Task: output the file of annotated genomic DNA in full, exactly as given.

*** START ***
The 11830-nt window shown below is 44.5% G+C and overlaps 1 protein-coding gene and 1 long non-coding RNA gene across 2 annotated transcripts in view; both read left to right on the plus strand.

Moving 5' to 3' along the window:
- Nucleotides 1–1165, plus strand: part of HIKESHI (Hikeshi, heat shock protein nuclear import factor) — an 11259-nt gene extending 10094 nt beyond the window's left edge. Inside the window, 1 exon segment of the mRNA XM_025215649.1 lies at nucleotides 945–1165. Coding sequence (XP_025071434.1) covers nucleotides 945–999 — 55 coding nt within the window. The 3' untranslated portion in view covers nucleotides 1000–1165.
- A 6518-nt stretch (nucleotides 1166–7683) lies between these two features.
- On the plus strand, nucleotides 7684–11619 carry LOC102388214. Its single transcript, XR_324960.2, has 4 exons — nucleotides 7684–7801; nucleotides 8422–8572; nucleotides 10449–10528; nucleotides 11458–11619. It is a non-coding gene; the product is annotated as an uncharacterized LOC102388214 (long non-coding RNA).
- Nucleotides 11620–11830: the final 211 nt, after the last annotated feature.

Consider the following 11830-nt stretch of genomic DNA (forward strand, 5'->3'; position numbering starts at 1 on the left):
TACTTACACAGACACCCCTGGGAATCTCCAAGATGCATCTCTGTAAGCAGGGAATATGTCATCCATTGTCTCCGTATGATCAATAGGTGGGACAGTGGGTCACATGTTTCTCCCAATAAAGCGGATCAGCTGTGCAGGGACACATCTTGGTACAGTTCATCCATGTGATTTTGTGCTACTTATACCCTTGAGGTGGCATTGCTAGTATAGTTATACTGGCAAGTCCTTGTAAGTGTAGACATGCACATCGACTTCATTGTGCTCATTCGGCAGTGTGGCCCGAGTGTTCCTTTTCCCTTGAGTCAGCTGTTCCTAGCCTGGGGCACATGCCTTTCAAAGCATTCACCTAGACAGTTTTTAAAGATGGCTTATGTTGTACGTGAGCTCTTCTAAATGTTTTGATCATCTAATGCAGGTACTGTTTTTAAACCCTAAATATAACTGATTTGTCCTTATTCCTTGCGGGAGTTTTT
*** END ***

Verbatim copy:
The 11830-nt window shown below is 44.5% G+C and overlaps 1 protein-coding gene and 1 long non-coding RNA gene across 2 annotated transcripts in view; both read left to right on the plus strand.

Moving 5' to 3' along the window:
- Nucleotides 1–1165, plus strand: part of HIKESHI (Hikeshi, heat shock protein nuclear import factor) — an 11259-nt gene extending 10094 nt beyond the window's left edge. Inside the window, 1 exon segment of the mRNA XM_025215649.1 lies at nucleotides 945–1165. Coding sequence (XP_025071434.1) covers nucleotides 945–999 — 55 coding nt within the window. The 3' untranslated portion in view covers nucleotides 1000–1165.
- A 6518-nt stretch (nucleotides 1166–7683) lies between these two features.
- On the plus strand, nucleotides 7684–11619 carry LOC102388214. Its single transcript, XR_324960.2, has 4 exons — nucleotides 7684–7801; nucleotides 8422–8572; nucleotides 10449–10528; nucleotides 11458–11619. It is a non-coding gene; the product is annotated as an uncharacterized LOC102388214 (long non-coding RNA).
- Nucleotides 11620–11830: the final 211 nt, after the last annotated feature.

Consider the following 11830-nt stretch of genomic DNA (forward strand, 5'->3'; position numbering starts at 1 on the left):
TACTTACACAGACACCCCTGGGAATCTCCAAGATGCATCTCTGTAAGCAGGGAATATGTCATCCATTGTCTCCGTATGATCAATAGGTGGGACAGTGGGTCACATGTTTCTCCCAATAAAGCGGATCAGCTGTGCAGGGACACATCTTGGTACAGTTCATCCATGTGATTTTGTGCTACTTATACCCTTGAGGTGGCATTGCTAGTATAGTTATACTGGCAAGTCCTTGTAAGTGTAGACATGCACATCGACTTCATTGTGCTCATTCGGCAGTGTGGCCCGAGTGTTCCTTTTCCCTTGAGTCAGCTGTTCCTAGCCTGGGGCACATGCCTTTCAAAGCATTCACCTAGACAGTTTTTAAAGATGGCTTATGTTGTACGTGAGCTCTTCTAAATGTTTTGATCATCTAATGCAGGTACTGTTTTTAAACCCTAAATATAACTGATTTGTCCTTATTCCTTGCGGGAGTTTTT